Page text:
It's actually pretty reasonable to just add a field like inGroup(id: ID!): Boolean to our User type.

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const isUserInGroup = async (  userId: string,  groupId: string,): Promise<boolean> => {  const data = await fetchGraphQL(`    query GetUserInGroup {      user(id: "${userId}") {        inGroup(id: "${groupId}")      }    }  `);   return data.user.inGroup;}

Our consumer is now far slimmer, and the business logic for determining group membership is now centralized within our graph. If we were to make significant changes down the line to how group memberships work, we can simply update inGroup to reflect our new business requirements and rest easy with the knowledge that our consumers will continue to run smoothly.

Only have one entry point to your graph

In a RESTful paradigm it's not so bad to have a bunch of microservices which you access via different URLs as there's no good way to "stitch" REST APIs together. Oftentimes you'll just have an API gateway in front of your microservices and route different subdomains or path /prefixes to different services, and treat them all as completely separate components in your architecture.

It's possible to do this with GraphQL–no one is stopping you from spinning up a bunch of different services which each advertise their own independent graph schema. If you do decide to venture down this path, however, you'll quickly find that it really sucks for two reasons:

  1. One of GraphQL's big selling points is its ability to eliminate waterfalls by enabling consumers to fetch all of the data they need in one request. The moment your client starts querying against two separate servers, you've completely thrown out that benefit. Consider independent "User API" and "Group API" services–we're no longer able to implement our groupsConnection field on User.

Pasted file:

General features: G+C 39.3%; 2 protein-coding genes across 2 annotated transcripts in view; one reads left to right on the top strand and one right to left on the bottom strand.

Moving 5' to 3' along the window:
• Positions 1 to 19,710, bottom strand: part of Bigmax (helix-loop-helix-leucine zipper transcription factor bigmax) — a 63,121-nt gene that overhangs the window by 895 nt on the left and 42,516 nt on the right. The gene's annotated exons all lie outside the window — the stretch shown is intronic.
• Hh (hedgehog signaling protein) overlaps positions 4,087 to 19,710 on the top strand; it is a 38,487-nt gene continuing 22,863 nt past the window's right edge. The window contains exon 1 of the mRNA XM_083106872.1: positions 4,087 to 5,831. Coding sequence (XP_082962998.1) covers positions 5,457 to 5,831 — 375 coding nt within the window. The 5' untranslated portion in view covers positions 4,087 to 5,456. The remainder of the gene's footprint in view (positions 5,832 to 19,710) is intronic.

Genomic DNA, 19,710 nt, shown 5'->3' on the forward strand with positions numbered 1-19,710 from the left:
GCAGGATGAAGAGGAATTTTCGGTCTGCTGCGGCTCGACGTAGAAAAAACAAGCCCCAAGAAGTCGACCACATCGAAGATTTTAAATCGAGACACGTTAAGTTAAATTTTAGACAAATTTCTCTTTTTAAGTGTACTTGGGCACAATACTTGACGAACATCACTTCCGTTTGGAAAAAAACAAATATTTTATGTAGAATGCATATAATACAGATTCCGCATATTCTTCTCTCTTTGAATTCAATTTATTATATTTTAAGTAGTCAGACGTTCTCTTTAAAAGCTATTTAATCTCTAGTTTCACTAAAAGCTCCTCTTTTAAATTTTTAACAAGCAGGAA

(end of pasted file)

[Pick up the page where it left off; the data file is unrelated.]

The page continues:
2. Having different entry points into the graph means that your consumer needs to have some knowledge about your service topoology. Similar to join tables, your consumer really shouldn't need to know how you've laid out your backend in order to fetch data. It's irrelevant whether your User record is in service A or service B once you step outside of the backend, and requiring consumers to know this is a particularly tight form of coupling.

Unlike REST, GraphQL has something called schema stitching which allows you to unify different services under one access point. You can still have an independent User API and Group API each advertising their own GraphQL schemas if that's what works best for your team, but instead of having consumers connect directly to those services you'll instead have them connect to an aggregation service at the edge of your infrastructure.

The aggregation service is responsible for fetching schemas from the underlying services and stitching them together. In this approach the groupsConnection field likely ends up getting implemented either inside the aggregation service itself, or via a dedicated getUserGroupsList endpoint on the Group API that's kept private from external consumers.

Stitching is really powerful, and completely decouples your consumer-facing graph from the underlying topology of your backend services. It's possible to start out with a monolith and then progressively split out services as you need to scale without making any change at all to your API consumers and without needing to maintain deprecated stub REST endpoints which simply proxy through to the newly separated service.

You should (almost) always put up a gateway in front of your GraphQL microservices which performs schema stitching. Even if you only have one service today (like an efficient startup should), it's worth getting this infrastructure in place. It's simple to set up and positions you to evolve your service topology down the line in the event your company strikes gold and scales to the point where a more service-oriented architecture starts to make sense.

  1. The Global Object Identification specification revolves around this idea.